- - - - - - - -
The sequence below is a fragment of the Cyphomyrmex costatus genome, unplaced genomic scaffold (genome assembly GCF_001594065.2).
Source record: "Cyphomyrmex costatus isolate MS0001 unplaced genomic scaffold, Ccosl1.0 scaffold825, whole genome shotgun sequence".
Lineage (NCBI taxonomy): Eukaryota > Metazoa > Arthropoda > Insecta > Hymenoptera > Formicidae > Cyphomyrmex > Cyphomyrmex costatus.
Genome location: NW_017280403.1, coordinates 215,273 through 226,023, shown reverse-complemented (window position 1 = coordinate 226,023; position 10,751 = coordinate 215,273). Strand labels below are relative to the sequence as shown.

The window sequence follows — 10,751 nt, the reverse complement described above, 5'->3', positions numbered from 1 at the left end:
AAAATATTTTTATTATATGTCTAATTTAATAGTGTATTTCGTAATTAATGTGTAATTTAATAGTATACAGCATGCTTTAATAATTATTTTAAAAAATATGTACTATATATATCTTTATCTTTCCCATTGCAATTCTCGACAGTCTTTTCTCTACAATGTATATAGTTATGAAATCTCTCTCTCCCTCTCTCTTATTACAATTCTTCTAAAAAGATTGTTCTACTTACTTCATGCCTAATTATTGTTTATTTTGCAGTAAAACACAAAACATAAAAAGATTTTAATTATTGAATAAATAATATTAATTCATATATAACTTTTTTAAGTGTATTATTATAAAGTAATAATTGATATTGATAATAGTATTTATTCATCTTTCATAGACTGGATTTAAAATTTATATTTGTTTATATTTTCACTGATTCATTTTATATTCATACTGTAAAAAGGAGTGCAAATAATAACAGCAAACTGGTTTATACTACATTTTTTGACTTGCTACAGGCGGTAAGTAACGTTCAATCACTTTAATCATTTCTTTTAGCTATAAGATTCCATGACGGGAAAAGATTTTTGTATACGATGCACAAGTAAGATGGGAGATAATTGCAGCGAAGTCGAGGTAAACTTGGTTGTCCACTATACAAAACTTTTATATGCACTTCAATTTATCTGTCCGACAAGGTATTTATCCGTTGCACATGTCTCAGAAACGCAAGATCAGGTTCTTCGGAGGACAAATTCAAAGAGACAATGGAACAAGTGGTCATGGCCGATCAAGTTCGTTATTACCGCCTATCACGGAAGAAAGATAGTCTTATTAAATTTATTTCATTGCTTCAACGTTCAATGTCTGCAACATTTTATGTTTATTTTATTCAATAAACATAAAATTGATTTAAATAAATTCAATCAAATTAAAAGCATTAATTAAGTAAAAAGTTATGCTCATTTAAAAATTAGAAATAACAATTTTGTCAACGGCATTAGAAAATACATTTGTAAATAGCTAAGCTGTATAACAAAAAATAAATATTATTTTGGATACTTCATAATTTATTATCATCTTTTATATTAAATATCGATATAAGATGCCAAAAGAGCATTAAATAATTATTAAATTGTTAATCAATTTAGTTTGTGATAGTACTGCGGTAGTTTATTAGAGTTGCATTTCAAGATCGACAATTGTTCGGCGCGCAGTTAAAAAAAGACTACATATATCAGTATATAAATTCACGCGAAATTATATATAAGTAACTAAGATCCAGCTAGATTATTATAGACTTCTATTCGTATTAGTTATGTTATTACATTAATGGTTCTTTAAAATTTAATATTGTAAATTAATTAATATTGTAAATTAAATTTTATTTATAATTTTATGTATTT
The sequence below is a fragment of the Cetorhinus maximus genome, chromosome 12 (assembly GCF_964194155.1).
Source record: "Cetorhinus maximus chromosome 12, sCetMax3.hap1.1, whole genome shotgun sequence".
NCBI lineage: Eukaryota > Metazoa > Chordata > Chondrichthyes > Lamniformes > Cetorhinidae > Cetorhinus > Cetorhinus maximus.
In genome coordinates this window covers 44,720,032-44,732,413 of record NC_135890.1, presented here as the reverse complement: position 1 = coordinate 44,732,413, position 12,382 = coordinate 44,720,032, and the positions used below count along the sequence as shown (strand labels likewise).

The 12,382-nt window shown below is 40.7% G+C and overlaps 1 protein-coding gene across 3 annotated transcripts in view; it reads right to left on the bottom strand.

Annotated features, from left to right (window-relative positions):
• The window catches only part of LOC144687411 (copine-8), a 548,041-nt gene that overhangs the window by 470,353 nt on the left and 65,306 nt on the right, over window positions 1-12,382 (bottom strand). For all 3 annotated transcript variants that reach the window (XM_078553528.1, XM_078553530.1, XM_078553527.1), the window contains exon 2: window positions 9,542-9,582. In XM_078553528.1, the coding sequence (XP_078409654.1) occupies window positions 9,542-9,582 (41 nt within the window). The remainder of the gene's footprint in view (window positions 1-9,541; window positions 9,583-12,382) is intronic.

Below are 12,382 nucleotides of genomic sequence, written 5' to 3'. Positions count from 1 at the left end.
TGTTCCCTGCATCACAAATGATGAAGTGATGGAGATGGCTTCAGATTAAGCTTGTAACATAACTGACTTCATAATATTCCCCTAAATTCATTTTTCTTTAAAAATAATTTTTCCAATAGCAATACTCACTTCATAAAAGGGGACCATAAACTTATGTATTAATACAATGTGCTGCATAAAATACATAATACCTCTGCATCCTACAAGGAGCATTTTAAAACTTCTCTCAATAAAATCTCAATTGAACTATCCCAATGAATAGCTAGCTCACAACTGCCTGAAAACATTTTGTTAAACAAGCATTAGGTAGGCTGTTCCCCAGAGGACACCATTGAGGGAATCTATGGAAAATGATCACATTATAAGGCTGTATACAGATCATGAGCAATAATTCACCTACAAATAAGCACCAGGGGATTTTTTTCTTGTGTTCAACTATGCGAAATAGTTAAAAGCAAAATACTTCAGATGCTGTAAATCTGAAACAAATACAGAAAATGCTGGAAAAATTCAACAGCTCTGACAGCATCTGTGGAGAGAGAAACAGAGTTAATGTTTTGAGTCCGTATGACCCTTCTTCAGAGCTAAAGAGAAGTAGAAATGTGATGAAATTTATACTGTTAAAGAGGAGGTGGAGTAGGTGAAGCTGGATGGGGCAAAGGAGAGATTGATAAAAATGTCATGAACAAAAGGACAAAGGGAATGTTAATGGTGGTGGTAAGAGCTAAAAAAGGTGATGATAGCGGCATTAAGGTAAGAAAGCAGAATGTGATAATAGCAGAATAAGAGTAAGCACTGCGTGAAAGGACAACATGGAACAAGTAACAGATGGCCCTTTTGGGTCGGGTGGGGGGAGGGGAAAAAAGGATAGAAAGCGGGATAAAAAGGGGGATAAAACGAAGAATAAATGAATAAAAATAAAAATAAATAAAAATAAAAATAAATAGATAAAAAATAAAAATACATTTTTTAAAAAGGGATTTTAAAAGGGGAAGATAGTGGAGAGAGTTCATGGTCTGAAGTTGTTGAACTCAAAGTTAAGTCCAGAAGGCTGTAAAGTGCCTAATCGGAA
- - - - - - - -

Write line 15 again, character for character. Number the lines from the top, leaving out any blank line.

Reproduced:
TGTTCCCTGCATCACAAATGATGAAGTGATGGAGATGGCTTCAGATTAAGCTTGTAACATAACTGACTTCATAATATTCCCCTAAATTCATTTTTCTTTAAAAATAATTTTTCCAATAGCAATACTCACTTCATAAAAGGGGACCATAAACTTATGTATTAATACAATGTGCTGCATAAAATACATAATACCTCTGCATCCTACAAGGAGCATTTTAAAACTTCTCTCAATAAAATCTCAATTGAACTATCCCAATGAATAGCTAGCTCACAACTGCCTGAAAACATTTTGTTAAACAAGCATTAGGTAGGCTGTTCCCCAGAGGACACCATTGAGGGAATCTATGGAAAATGATCACATTATAAGGCTGTATACAGATCATGAGCAATAATTCACCTACAAATAAGCACCAGGGGATTTTTTTCTTGTGTTCAACTATGCGAAATAGTTAAAAGCAAAATACTTCAGATGCTGTAAATCTGAAACAAATACAGAAAATGCTGGAAAAATTCAACAGCTCTGACAGCATCTGTGGAGAGAGAAACAGAGTTAATGTTTTGAGTCCGTATGACCCTTCTTCAGAGCTAAAGAGAAGTAGAAATGTGATGAAATTTATACTGTTAAAGAGGAGGTGGAGTAGGTGAAGCTGGATGGGGCAAAGGAGAGATTGATAAAAATGTCATGAACAAAAGGACAAAGGGAATGTTAATGGTGGTGGTAAGAGCTAAAAAAGGTGATGATAGCGGCATTAAGGTAAGAAAGCAGAATGTGATAATAGCAGAATAAGAGTAAGCACTGCGTGAAAGGACAACATGGAACAAGTAACAGATGGCCCTTTTGGGTCGGGTGGGGGGAGGGGAAAAAAGGATAGAAAGCGGGATAAAAAGGGGGATAAAACGAAGAATAAATGAATAAAAATAAAAATAAATAAAAATAAAAATAAATAGATAAAAAATAAAAATACATTTTTTAAAAAGGGATTTTAAAAGGGGAAGATAGTGGAGAGAGTTCATGGTCTGAAGTTGTTGAACTCAAAGTTAAGTCCAGAAGGCTGTAAAGTGCCTAATCGGAA